Uber’s founders first tested their app among San Franciscans, a pair of Harvard Business School classmates from Malaysia seized upon a similar idea: They wanted to build Uber, but for Asia.
In 2012, they launched a ride-sharing service with 40 drivers in Kuala Lumpur. Eventually, they settled on the name Grab.
Six years later, Grab dominates the ridesharing market in South East Asia, boasting 2.3 million drivers in 168 cities across eight countries.
In 2017, the company raised $2.5 billion from investors, including Softbank, the Chinese ridesharing company Didi Chuxing, and Hyundai.
This recent round of funding valued it at $6 billion, making it the most valuable tech startup in South East Asia. Despite Uber’s aggressive investment in the region, it has struggled to beat Grab. That is in part because of Grab’s cultural advantage.
While Uber has spent close to a decade figuring out what Western users want out of a ride-service, the company has struggled to adapt its findings to parts of the developing world. By contrast, Grab has solved a puzzle facing companies in places that are just coming online: How to make e-pay work in nations that lack financial infrastructure.
For co-founder Anthony Tan, the transactions Grab facilitates represent the future of his company. We are sitting in the booth of a hotel restaurant in Davos, Switzerland.
Tan, 35, who is the son of one of Malaysia’s largest automobile distributors, wears a cross and a ring on a chain around his neck. He pauses over his noodle dish as he describes the company’s bustling Singapore headquarters, where he and co-founder Hooi Ling Tan (no relation) have recruited an army of young coders that include alumni of Facebook, Amazon and Google.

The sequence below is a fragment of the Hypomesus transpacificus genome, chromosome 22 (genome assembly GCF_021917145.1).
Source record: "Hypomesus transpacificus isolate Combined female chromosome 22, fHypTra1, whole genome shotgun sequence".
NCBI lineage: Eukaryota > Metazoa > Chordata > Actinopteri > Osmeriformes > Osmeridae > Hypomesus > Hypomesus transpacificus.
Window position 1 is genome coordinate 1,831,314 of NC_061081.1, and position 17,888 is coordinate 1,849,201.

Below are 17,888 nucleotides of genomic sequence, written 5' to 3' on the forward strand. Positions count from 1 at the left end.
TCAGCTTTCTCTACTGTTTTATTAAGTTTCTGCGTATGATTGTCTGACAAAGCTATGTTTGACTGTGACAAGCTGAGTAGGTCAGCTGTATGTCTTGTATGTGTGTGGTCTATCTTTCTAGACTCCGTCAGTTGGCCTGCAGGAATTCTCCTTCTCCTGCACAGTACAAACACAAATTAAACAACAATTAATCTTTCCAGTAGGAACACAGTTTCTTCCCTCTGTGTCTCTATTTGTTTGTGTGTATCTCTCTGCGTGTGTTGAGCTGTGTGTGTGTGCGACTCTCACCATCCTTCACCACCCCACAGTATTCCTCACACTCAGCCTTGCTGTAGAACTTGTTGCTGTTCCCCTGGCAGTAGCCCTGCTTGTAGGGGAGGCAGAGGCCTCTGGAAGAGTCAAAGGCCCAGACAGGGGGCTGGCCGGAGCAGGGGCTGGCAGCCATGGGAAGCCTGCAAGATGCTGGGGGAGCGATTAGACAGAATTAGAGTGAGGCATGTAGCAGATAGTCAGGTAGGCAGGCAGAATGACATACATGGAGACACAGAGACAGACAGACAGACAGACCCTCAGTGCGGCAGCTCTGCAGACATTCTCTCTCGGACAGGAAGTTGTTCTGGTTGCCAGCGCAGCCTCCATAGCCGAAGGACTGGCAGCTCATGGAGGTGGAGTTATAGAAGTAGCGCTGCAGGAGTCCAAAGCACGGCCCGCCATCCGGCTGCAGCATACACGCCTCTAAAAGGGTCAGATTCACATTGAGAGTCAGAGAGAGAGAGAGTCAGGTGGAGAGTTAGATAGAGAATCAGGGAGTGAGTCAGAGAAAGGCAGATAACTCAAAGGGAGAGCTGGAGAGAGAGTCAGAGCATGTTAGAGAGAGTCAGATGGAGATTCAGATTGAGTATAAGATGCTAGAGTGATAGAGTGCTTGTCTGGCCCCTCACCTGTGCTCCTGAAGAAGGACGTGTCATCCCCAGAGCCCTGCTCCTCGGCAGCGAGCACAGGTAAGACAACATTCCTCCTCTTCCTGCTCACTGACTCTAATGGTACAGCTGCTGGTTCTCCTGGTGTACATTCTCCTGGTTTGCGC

They will need that army. In South East Asia, the ride sharing wars have escalated into an arms race for money and talent. Since Uber launched in the region in 2013, the company has sunk millions of dollars into recruiting riders and drivers.
Meanwhile, local competitor Go-Jek enjoys a strong market lead in Indonesia, where it is based, and recently raised $1.2 billion in a funding round that included Google as well as Chinese companies Tencent and JD.com and the Singaporean sovereign wealth fund Temasek.
Dominating ride-share in Southeast Asia comes with significant economic opportunity. According to a December report co-authored by Google, spending on ride-hailing apps in the region has more than doubled over the past two years to $5 billion, and is expected to reach $20 billion by 2025.
So far, local companies seem to be winning. Despite its huge investments, Uber continues to lose money as it strives to match the discounts and promotions competitors are offering riders and drivers in the region.
Speaking at the New York Times Dealbook Conference in New York last fall, new CEO Dara Khosrowshahi addressed the company’s business in Southeast Asia, saying the market was over-capitalized. “We’re going in, and we’re leaning forward,” he said. “But I‘m not optimistic that market is going to be profitable any time soon.”
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Citing a source close to Grab, Reuters reported in November 2017 that Uber may look to partner with Grab, as Khosrowshahi moves to cut costs in advance of a possible 2019 initial public offering.
There is precedent for this. In 2016, as Uber bled money in China, the company sold its China business to Didi Chuxing in exchange for a 20 percent stake in the merged operation.
Now that Uber has completed its Softbank deal, the two companies share a significant investor, which could pave the way for a similar future partnership. Both Uber and Grab declined requests for comment on the speculation.